Products: Fluent in 3 Months PremiumWhy Spanish Is EasyWhy German Is EasyWhy Italian Is EasyWhy Chinese Is EasyWhy English Is Easy (bundle)

His site in his own words:

“Over the past 10 years, I’ve developed a simple system for learning languages. Using this system, I can be confident at speaking any language in as little as three months.”

Benny has a popular blog that follows his travels and short-term language learning missions where he documents his progress speaking from day one.

Check out his YouTube channel: Irishpolyglot.


Eoin Ó Conchúir

Eoin Bitesize Irish GaelicBlog: Bitesize Irish Gaelic blog

Languages: English (native), Irish.

Product: Bitesize Irish Gaelic (which I reviewed here) and Learn Irish With Eoin

I’ve always recommended Bitesize Irish Gaelic to new learners of Irish but I’d also like to mention here that Eoin runs a blog where you’ll find some excellent posts about Ireland and the Irish language. The posts by Audrey Nickel in particular are very good.

Check out this post: Irish Gaelic: The Problem of Phonetics


Jared Romey

Jared RomeyBlog: Speaking Latino

Languages: English (native), Spanish (various dialects).

Product: Several books and ebooks on Spanish dialects.

His site in his own words:

“My books and now this website are a consequence of my early bumblings in Spanish, repeated bouts with culture shock, and confusions over the correct words for popcorn, gasoline, pen, bus, underwear, traffic jam and drinking straw.”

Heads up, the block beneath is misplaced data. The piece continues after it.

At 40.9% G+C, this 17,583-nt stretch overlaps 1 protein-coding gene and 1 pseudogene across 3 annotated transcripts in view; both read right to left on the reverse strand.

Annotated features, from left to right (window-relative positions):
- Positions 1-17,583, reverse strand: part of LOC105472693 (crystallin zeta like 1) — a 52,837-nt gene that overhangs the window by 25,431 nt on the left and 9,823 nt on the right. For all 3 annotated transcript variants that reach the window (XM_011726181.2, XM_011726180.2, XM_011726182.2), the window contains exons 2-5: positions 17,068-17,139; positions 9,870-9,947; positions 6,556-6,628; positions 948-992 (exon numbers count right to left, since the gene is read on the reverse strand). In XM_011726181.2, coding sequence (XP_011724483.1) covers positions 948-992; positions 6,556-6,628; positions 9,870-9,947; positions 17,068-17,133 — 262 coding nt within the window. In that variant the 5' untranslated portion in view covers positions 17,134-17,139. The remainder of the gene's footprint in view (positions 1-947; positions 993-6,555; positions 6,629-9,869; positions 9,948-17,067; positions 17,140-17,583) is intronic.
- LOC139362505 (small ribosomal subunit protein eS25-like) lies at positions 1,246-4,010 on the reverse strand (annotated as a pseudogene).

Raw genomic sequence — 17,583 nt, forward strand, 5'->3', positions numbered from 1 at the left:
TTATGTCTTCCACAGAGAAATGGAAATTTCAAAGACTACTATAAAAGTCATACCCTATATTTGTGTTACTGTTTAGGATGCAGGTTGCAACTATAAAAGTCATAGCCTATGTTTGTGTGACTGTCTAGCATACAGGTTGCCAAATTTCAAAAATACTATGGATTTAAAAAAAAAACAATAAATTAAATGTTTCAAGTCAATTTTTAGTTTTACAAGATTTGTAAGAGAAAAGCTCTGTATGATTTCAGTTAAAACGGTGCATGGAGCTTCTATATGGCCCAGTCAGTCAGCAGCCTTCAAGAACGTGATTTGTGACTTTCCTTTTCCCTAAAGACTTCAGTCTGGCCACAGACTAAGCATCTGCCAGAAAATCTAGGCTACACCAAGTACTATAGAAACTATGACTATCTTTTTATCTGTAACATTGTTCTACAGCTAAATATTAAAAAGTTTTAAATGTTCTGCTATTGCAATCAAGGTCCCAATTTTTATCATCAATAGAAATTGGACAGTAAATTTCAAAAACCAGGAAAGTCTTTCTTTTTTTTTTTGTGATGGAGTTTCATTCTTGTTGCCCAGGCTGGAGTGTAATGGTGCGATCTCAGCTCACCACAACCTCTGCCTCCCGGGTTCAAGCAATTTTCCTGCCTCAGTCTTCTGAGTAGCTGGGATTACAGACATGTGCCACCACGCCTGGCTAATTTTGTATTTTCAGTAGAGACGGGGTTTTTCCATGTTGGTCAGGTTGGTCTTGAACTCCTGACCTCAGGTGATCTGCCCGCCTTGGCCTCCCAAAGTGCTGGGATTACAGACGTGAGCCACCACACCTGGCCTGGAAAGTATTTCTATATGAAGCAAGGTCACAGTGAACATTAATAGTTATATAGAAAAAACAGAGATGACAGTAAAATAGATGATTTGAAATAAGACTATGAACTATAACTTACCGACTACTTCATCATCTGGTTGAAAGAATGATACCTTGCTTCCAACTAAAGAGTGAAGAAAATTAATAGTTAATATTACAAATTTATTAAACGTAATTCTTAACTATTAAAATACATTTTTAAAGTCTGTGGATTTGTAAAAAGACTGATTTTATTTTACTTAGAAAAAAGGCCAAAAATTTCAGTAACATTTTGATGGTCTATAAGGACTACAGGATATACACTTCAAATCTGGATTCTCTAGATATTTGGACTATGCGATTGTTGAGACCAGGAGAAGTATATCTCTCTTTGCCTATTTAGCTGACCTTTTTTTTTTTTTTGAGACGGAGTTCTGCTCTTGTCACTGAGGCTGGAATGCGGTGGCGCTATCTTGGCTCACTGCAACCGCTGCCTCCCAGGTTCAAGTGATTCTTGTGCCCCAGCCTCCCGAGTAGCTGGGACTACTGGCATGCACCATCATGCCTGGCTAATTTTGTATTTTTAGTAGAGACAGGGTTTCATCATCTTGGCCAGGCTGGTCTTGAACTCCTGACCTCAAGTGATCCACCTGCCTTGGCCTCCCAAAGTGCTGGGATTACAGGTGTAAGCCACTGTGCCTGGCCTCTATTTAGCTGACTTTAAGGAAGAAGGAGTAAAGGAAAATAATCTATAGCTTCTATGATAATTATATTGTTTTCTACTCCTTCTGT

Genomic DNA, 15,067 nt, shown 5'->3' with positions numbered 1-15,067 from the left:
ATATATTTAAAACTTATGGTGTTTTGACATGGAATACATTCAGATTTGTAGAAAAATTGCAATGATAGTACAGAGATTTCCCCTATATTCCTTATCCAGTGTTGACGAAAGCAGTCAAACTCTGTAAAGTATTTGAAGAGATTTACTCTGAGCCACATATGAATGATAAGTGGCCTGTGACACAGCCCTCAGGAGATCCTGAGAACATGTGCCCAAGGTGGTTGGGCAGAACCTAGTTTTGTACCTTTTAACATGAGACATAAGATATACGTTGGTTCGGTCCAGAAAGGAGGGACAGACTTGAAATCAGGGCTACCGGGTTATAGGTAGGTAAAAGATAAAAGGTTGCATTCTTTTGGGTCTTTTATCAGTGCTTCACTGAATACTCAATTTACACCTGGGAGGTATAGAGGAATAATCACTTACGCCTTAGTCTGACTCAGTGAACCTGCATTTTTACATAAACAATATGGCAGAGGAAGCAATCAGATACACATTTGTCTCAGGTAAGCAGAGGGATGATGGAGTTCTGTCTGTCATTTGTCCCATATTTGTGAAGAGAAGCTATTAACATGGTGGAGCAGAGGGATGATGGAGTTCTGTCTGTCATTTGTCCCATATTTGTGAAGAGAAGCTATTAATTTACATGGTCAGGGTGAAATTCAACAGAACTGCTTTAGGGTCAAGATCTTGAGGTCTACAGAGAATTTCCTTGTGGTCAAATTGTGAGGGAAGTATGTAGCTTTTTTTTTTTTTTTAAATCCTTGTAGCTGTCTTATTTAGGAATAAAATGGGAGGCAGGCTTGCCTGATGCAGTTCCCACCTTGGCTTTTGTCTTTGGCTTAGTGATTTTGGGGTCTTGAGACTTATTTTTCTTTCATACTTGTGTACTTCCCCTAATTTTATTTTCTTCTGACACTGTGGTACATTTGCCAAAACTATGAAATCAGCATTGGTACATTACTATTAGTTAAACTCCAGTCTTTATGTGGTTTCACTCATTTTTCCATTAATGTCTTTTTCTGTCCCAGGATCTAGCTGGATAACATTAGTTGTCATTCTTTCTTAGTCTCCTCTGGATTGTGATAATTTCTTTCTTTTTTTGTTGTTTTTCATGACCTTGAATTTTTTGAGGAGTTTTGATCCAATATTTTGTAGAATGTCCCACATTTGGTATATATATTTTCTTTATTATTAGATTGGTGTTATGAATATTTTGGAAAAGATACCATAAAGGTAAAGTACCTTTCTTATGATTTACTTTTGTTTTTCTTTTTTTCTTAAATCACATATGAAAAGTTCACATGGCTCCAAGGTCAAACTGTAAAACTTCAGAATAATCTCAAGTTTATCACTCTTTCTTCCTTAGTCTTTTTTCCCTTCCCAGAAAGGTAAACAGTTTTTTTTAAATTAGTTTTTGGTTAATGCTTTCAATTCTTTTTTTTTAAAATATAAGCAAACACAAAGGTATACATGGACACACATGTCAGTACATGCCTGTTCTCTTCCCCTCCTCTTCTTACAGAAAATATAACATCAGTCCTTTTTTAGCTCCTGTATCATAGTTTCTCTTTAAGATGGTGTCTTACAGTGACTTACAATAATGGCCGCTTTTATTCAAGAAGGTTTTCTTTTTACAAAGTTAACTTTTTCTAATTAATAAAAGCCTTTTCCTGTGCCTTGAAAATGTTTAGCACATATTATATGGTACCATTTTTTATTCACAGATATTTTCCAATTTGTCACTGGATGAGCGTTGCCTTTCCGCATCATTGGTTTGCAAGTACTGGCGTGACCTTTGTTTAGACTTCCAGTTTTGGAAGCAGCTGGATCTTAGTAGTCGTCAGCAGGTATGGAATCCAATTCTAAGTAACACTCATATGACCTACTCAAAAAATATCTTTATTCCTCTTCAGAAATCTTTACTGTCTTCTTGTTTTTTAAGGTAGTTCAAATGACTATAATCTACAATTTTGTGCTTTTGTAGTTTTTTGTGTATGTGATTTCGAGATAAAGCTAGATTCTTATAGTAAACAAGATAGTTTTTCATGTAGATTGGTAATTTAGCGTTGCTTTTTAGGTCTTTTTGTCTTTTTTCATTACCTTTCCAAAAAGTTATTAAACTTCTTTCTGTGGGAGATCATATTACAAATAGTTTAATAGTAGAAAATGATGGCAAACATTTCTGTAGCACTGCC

Jared guest posted here a while back. His blog in my opinion should be the first point of call for anyone undertaking Spanish, especially Latin American varieties.

Check out his post: Become Fluent Faster By Ignoring These 5 Spanish Fundamentals


Angel Huang

Angel Huang - MandarinHQBlog: MandarinHQ

Languages: Mandarin (native), English

Product: None.

Her site in her own words:

“We’re here to help you bridge the gap between textbook Chinese and real spoken Chinese.”

I’ve included Angel’s site here because I think her videos are amazing and I love her approach. If you’re learning Mandarin you should definitely subscribe to this.

Check out her post: “Become” a Native Chinese Speaker with the Character Shadowing Technique


Luca Lampariello

Luca LamparielloBlog: The Polyglot Dream